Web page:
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Puritanism and the Crucible

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Marty Jefferson

on 13 September 2012

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Transcript of Puritanism and the Crucible

Puritanism and The Crucible Puritans believed in the concept of predestination: that God chose each human being from birth for salvation or for condemnation. Only God knew the fate of each person; and the Puritans rejected the concept of free will. But during his or her lifetime, a Puritan could search for clues as to the fate of their soul by performing good deeds, praying, and attending church services (even though none of this could change the person's predetermined fate). Why do all of this stuff if God has already decided your fate? Because leading a good life ("good" meaning all the stuff mentioned above, such as praying, working hard, etc.) might be an indication of God's grace. Clearly there is a delicate balance here; it would be heretical to suggest that you could alter the outcome of your soul's destiny, but you might provide an indication of which way you are going to go if you take on the appearance of a good soul who is bound to be saved. On the other hand, if you are lazy and immoral, most Puritans would take these characteristics as signs that you are going to hell, so to speak. This question of whether one was destined for heaven or hell on Judgment Day obviously produced a powerful mixture of hope and fear among Puritan believers, reflected in the sermons of their ministers. The Puritans believed that “Hell” was a real place that they would go to when they died if they didn’t follow the rules of the Puritan church. Church attendance was mandatory. Those who missed church regularly were subject to a fine. The sermon became a means of addressing town problems or concerns. The church was sometimes patrolled by a man who held a long pole. On one end was a collection of feathers to tickle the chins of old men who fell asleep. On the other was a hard wooden knob to alert children who giggled or slept. Church was serious business indeed. The Puritans believed they were doing God's work. Hence, there was little room for compromise. Harsh punishment was inflicted on those who were seen as straying from God's work. There were cases when individuals of differing faiths were hanged. Made famous by author Nathaniel Hawthorne in his book of the same name, the Scarlet Letter was a real form of punishment in Puritan society.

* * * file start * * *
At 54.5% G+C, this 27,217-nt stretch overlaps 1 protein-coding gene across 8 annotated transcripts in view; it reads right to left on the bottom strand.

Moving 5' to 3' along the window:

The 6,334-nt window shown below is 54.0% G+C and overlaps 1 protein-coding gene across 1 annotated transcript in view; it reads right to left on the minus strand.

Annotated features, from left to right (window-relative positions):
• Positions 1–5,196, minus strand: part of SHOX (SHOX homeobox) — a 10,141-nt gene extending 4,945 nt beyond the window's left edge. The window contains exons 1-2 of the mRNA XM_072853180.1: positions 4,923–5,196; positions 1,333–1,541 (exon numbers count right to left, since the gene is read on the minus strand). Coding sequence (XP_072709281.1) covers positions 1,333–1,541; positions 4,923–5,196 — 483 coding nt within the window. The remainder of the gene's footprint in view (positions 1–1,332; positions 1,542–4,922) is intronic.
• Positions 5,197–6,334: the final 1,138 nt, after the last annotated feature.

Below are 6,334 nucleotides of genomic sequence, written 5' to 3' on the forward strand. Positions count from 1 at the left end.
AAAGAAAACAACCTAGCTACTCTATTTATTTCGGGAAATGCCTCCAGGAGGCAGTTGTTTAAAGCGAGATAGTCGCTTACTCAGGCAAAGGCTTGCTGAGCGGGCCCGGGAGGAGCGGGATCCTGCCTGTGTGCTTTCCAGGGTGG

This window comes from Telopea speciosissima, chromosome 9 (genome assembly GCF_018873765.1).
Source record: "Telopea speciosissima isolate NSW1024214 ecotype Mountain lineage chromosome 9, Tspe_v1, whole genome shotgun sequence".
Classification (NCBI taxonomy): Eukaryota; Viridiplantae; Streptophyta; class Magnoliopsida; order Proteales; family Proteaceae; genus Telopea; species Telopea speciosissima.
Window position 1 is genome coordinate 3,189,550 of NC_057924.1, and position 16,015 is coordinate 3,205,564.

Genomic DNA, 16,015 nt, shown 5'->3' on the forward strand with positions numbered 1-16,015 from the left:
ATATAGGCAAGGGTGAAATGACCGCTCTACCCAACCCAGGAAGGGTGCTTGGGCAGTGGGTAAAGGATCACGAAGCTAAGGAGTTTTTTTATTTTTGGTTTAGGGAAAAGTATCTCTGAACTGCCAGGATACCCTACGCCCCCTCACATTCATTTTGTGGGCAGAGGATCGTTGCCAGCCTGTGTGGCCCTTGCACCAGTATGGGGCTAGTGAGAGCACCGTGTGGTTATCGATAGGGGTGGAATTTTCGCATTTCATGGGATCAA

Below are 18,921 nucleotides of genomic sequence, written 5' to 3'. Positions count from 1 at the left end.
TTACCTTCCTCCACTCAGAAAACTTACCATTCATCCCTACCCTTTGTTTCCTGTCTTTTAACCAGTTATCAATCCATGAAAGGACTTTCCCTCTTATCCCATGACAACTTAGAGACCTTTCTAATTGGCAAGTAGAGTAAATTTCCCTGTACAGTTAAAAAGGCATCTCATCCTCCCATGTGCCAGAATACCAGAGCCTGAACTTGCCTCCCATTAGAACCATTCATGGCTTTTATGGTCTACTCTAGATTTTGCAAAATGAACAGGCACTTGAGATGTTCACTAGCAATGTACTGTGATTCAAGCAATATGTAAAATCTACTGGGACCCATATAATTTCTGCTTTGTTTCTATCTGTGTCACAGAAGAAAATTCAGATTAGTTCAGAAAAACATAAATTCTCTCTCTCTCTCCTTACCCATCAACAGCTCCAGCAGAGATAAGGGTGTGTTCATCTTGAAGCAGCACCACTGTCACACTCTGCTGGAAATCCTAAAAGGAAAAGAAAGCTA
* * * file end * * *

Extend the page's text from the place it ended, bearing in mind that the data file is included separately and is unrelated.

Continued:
Adulterers might have been forced to wear a scarlet "A" if they were lucky. At least two known adulterers were executed in Massachusetts Bay Colony. Public whippings were commonplace. Stocks were used to punish lawbreakers. They were a wooden device in which a person's arms and head and legs were held down in an awkward, uncomfortable position. The person would be displayed before the entire town in the stocks, so not only the physical discomfort would be a deterrent for further wrongdoing, but also the public mockery and embarrassment. They forced the humiliated guilty person to sit in the public square, while onlookers spat or laughed at them. The Crucible is about the Salem witch trials, which occurred between February 1692 and May 1693.
More than 200 people were accused of practicing witchcraft—the Devil's magic—and 20 were executed. Eventually, the colony admitted the trials were a mistake and compensated the families of those convicted. Since then, the story of the trials has become synonymous with paranoia and injustice, and it continues to beguile the popular imagination more than 300 years later.
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